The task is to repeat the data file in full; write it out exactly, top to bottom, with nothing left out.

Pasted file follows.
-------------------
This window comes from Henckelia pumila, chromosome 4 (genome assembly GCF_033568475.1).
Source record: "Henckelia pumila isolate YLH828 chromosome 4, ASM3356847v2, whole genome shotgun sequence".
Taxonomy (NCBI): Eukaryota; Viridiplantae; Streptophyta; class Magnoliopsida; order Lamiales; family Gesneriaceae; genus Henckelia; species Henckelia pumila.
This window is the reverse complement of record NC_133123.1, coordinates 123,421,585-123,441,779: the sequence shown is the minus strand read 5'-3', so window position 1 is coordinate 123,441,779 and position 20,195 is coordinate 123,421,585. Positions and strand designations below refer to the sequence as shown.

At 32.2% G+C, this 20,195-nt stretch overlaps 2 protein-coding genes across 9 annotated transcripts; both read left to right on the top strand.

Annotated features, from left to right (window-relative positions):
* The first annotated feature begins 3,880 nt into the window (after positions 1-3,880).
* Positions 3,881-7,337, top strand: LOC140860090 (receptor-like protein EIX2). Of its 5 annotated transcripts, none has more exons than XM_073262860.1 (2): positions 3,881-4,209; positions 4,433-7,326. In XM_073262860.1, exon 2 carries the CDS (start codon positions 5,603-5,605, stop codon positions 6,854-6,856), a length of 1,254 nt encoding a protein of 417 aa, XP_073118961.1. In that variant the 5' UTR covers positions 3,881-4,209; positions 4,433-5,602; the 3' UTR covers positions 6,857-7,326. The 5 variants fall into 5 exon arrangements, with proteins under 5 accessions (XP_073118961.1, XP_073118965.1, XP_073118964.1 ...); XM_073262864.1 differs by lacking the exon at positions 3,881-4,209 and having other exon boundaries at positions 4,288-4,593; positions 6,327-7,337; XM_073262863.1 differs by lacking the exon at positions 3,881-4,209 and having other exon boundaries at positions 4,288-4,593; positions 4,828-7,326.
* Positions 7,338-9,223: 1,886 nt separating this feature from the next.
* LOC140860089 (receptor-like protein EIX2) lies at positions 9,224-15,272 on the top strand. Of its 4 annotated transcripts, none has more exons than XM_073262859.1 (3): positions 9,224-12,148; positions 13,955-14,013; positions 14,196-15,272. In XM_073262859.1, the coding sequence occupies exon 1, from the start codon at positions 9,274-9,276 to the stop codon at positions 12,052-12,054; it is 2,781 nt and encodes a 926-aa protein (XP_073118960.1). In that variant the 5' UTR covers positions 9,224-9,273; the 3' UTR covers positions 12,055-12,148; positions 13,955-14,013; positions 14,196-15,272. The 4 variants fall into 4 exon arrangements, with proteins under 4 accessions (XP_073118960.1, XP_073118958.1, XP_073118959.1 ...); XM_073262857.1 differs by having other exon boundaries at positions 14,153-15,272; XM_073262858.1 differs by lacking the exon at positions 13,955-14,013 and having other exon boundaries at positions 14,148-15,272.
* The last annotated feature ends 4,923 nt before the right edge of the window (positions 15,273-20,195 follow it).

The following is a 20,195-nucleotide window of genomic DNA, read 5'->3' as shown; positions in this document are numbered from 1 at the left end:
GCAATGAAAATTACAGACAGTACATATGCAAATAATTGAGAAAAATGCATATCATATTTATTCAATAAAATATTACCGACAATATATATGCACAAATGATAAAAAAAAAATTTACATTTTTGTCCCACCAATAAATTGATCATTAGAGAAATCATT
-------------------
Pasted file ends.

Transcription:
This window comes from Henckelia pumila, chromosome 4 (genome assembly GCF_033568475.1).
Source record: "Henckelia pumila isolate YLH828 chromosome 4, ASM3356847v2, whole genome shotgun sequence".
Taxonomy (NCBI): Eukaryota; Viridiplantae; Streptophyta; class Magnoliopsida; order Lamiales; family Gesneriaceae; genus Henckelia; species Henckelia pumila.
This window is the reverse complement of record NC_133123.1, coordinates 123,421,585-123,441,779: the sequence shown is the minus strand read 5'-3', so window position 1 is coordinate 123,441,779 and position 20,195 is coordinate 123,421,585. Positions and strand designations below refer to the sequence as shown.

At 32.2% G+C, this 20,195-nt stretch overlaps 2 protein-coding genes across 9 annotated transcripts; both read left to right on the top strand.

Annotated features, from left to right (window-relative positions):
* The first annotated feature begins 3,880 nt into the window (after positions 1-3,880).
* Positions 3,881-7,337, top strand: LOC140860090 (receptor-like protein EIX2). Of its 5 annotated transcripts, none has more exons than XM_073262860.1 (2): positions 3,881-4,209; positions 4,433-7,326. In XM_073262860.1, exon 2 carries the CDS (start codon positions 5,603-5,605, stop codon positions 6,854-6,856), a length of 1,254 nt encoding a protein of 417 aa, XP_073118961.1. In that variant the 5' UTR covers positions 3,881-4,209; positions 4,433-5,602; the 3' UTR covers positions 6,857-7,326. The 5 variants fall into 5 exon arrangements, with proteins under 5 accessions (XP_073118961.1, XP_073118965.1, XP_073118964.1 ...); XM_073262864.1 differs by lacking the exon at positions 3,881-4,209 and having other exon boundaries at positions 4,288-4,593; positions 6,327-7,337; XM_073262863.1 differs by lacking the exon at positions 3,881-4,209 and having other exon boundaries at positions 4,288-4,593; positions 4,828-7,326.
* Positions 7,338-9,223: 1,886 nt separating this feature from the next.
* LOC140860089 (receptor-like protein EIX2) lies at positions 9,224-15,272 on the top strand. Of its 4 annotated transcripts, none has more exons than XM_073262859.1 (3): positions 9,224-12,148; positions 13,955-14,013; positions 14,196-15,272. In XM_073262859.1, the coding sequence occupies exon 1, from the start codon at positions 9,274-9,276 to the stop codon at positions 12,052-12,054; it is 2,781 nt and encodes a 926-aa protein (XP_073118960.1). In that variant the 5' UTR covers positions 9,224-9,273; the 3' UTR covers positions 12,055-12,148; positions 13,955-14,013; positions 14,196-15,272. The 4 variants fall into 4 exon arrangements, with proteins under 4 accessions (XP_073118960.1, XP_073118958.1, XP_073118959.1 ...); XM_073262857.1 differs by having other exon boundaries at positions 14,153-15,272; XM_073262858.1 differs by lacking the exon at positions 13,955-14,013 and having other exon boundaries at positions 14,148-15,272.
* The last annotated feature ends 4,923 nt before the right edge of the window (positions 15,273-20,195 follow it).

The following is a 20,195-nucleotide window of genomic DNA, read 5'->3' as shown; positions in this document are numbered from 1 at the left end:
GCAATGAAAATTACAGACAGTACATATGCAAATAATTGAGAAAAATGCATATCATATTTATTCAATAAAATATTACCGACAATATATATGCACAAATGATAAAAAAAAAATTTACATTTTTGTCCCACCAATAAATTGATCATTAGAGAAATCATT